Globalization

The IMF Files: They Want to Believe

Andrew Berg, an International Monetary Fund African department policy adviser, is a nice man. I know this because he spent some time talking earnestly with me after an IMF press conference in which I'd asked a pretty confrontational question about Malawi, whose 2002 famine is often partly attributed to IMF (and World Bank) advice, and whose current bumper crops are attributed to ignoring it.

Berg looks a tiny bit like The X Files' Agent Skinner, but what this conversation [...]

Washing Down the Food Crisis with Corporate-Trade Kool-Aid

Kool-Aid ManIt's clear that one cause of the current food crisis is that poorer countries have been pressured into dismantling their food policies, leaving peasant farmers and eaters alike to bear all the risks of the extremely volatile world market. This has left corporations free to ship factory-farmed food to those countries, peasants free to migrate to urban slums, and corporately-dominated economic [...]

Mortgage Blues

Today, 2 million families face foreclosure on their homes in the aftermath of what should be called the “subcrime”: Many credit-poor families were seduced into buying houses with so-called subprime loans (pricier than most ordinary loans) that the lender knew they could not afford. The mortgages had interest rates that were initially attractively low, but which quickly reset upwards. Families living on the edge soon found themselves in an unaffordable situation—especially as other costs, such as gas and food, went up. Many homeowners are now caught in a squeeze that could cause far more homelessness than Hurricane Katrina.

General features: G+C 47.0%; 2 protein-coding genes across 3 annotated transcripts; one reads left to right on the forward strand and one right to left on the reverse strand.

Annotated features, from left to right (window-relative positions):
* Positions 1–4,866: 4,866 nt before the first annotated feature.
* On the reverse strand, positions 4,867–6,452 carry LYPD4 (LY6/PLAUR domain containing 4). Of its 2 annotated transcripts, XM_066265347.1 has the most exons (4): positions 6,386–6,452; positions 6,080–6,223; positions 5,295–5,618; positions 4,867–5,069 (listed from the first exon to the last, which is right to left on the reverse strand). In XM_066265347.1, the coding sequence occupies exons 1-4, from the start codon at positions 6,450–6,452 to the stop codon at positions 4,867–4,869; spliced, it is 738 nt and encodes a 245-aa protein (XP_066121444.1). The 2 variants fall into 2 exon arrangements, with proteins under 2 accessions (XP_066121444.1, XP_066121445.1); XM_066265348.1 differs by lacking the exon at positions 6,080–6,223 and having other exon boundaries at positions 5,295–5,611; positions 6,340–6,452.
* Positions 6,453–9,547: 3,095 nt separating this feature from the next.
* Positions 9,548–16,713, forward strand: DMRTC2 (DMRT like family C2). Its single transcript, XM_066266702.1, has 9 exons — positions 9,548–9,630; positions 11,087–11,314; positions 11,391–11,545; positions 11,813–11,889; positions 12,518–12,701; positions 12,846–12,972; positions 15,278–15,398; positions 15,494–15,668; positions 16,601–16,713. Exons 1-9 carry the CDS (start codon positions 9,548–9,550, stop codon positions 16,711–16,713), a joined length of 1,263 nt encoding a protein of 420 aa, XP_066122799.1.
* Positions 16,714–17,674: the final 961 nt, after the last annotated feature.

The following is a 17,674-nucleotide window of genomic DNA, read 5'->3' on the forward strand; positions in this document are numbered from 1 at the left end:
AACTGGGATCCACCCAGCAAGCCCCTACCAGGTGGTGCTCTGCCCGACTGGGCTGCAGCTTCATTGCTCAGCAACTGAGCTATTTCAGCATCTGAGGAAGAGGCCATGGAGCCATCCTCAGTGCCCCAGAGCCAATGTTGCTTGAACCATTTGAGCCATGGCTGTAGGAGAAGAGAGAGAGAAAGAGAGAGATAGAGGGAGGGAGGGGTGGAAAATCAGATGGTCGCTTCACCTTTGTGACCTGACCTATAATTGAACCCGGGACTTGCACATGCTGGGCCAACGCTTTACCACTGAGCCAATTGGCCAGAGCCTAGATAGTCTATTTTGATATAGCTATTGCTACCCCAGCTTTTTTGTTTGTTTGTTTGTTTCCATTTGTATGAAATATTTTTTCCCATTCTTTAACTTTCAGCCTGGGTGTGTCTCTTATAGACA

And they’re not the only ones in trouble. Financial markets are melting down. To keep them afloat, the Federal Reserve and its counterparts in other countries have had to inject hundreds of billions of dollars into the banking system. More than 140 companies have already imploded. Thousands in the housing industry are out of work. Economists fear a serious recession and are scaling back their projections for growth.

How was this allowed to happen? These days, instead of holding onto mortgages they make, most banks sell them to Wall Street. There, prominent firms make millions recycling mortgages into securities and other exotic financial instruments, often using them to provide financing for even bigger deals—and sanctioning the unrestrained greed and unregulated chicanery of the predatory lending industry.